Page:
The rising cost of tuition, budget cuts, and an increasing amount of students on the campus housing waiting list at Florida A&M is not preventing many students from considering life in a dorm or an off-campus apartment. Reshonda Gaines, senior criminal justice student, says staying on-campus can be very beneficial to student life.
“I think it is good to live on-campus the first two years,” said the 22-year-old from Ft. Lauderdale, Fla. “You get a better feel for where you live and you get to meet more people.”
While Gaines prefers the convenience of living on-campus, others prefer the benefits of an off-campus lifestyle. Privacy was the primary reason Tiffany Vernon made her choice to live off-campus.
“I used to live in Wheatley Hall, but I like living off-campus better,” said Vernon, a 22-year-old junior early elementary education student from Miami.
The expenses involved with living in either situation are considerably different and can vary depending on location. There are several aspects, such as price comparisons, the amount of benefits and amenities, and the relative distance from campus, to consider when making a possible long-term commitment with an apartment complex or rental property.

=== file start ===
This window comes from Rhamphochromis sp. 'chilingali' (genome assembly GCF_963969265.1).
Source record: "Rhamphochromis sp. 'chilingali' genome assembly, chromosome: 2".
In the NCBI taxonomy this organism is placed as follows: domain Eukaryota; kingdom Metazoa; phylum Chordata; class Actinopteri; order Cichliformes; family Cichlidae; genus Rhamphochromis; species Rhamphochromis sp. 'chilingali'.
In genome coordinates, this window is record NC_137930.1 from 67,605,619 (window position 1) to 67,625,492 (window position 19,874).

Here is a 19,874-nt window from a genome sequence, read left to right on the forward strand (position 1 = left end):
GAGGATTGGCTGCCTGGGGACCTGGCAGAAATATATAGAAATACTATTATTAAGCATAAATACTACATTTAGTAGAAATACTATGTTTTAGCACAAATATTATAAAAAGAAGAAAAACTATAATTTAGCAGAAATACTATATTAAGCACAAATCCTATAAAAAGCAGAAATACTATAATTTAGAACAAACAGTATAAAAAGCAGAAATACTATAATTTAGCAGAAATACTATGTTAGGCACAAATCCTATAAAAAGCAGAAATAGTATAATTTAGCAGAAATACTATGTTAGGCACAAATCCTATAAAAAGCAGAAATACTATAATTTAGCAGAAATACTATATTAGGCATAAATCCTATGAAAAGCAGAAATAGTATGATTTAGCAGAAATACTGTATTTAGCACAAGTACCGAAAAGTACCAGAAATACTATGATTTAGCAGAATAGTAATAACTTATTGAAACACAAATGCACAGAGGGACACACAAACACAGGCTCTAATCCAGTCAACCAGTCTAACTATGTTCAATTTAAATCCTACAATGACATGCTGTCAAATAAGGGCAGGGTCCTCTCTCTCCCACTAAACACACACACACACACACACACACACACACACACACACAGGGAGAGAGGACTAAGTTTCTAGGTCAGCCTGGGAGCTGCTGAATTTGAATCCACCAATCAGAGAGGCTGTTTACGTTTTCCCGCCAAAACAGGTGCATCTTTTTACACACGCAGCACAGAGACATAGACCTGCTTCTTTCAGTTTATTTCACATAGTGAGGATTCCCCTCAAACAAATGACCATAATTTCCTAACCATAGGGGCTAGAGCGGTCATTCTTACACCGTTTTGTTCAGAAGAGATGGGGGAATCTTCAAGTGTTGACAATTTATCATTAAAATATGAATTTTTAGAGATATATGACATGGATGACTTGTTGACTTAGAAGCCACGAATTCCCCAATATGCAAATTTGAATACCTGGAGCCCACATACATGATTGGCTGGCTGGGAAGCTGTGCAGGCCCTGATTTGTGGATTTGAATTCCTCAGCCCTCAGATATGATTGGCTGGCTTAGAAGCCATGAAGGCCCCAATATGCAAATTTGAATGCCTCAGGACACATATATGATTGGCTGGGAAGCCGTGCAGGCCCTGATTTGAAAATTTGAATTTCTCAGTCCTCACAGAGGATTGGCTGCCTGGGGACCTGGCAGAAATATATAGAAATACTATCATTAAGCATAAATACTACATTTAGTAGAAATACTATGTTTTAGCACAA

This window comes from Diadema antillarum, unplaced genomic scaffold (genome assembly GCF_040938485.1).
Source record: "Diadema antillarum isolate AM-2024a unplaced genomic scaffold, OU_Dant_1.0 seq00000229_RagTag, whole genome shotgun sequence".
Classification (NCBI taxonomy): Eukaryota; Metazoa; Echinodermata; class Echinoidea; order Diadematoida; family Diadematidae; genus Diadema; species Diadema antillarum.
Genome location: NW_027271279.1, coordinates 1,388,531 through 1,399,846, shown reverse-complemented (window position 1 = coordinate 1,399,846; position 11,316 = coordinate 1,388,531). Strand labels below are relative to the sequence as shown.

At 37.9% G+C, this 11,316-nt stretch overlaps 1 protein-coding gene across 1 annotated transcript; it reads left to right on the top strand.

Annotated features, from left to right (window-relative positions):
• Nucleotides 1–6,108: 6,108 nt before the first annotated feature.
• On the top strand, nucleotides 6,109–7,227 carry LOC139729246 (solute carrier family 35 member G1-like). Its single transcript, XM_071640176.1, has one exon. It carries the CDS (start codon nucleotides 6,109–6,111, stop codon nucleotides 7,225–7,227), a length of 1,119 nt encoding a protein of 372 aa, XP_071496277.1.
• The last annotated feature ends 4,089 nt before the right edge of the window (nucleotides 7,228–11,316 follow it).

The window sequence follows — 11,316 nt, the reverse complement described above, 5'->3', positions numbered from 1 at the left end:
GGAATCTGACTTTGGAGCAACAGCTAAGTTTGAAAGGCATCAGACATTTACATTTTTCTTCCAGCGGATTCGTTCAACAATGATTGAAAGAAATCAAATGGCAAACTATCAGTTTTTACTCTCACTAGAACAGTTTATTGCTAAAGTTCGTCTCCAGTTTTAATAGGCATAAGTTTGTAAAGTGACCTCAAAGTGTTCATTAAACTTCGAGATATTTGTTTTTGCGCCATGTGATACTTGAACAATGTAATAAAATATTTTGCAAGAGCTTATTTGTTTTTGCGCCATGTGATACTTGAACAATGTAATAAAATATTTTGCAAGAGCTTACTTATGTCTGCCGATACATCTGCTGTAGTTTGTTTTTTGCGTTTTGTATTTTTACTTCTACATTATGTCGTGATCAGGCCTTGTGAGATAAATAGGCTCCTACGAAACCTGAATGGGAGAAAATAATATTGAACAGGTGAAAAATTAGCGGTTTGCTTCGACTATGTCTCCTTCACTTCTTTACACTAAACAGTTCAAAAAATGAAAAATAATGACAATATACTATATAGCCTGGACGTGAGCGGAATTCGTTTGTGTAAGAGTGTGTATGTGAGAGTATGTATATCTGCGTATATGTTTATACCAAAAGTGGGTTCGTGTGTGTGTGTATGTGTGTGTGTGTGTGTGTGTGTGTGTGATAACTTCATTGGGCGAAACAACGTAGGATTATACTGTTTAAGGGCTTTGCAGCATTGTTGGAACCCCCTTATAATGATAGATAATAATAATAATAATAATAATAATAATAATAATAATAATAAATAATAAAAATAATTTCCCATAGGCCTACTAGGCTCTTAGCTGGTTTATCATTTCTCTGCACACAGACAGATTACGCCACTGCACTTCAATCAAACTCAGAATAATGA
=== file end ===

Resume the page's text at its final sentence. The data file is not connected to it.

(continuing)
Joshua Smith-Benson, a resident assistant for Gibbs Hall, said that staying on campus saved him a lot of money and helped him keep in touch with campus events.
“Gibbs is where it goes down at,” Smith-Benson said enthusiastically. “We have a lot of good people that like to have fun and we have one of the biggest lobbies so a lot of good events go on around here.”
Some students were so unhappy with their experience that they were eager to move off campus when the opportunity presented itself. Rules for on campus resident life are also taken into consideration, and A.J. Clark considered some of the housing activities to be unnecessary.
“I don’t like the fines, and the random stuff they make you do like movies and forums,” said Clark, 18, from Gainesville, Fla.
Clark said he would not live on campus again if he had the choice. With the exception of those who are on a waiting list for on-campus housing for next year, most freshmen have already made living arrangements. Vernon said being able to sleep in a bed larger than those in the dorms and a single person room, as opposed to the doubles on campus are just a few of the positive aspects to living off-campus.
“I don’t have to microwave my food all the time and eat Ramen noodles; I can cook,” said Vernon. “I don’t have to pay to wash my clothes because I have my own washer and dryer.”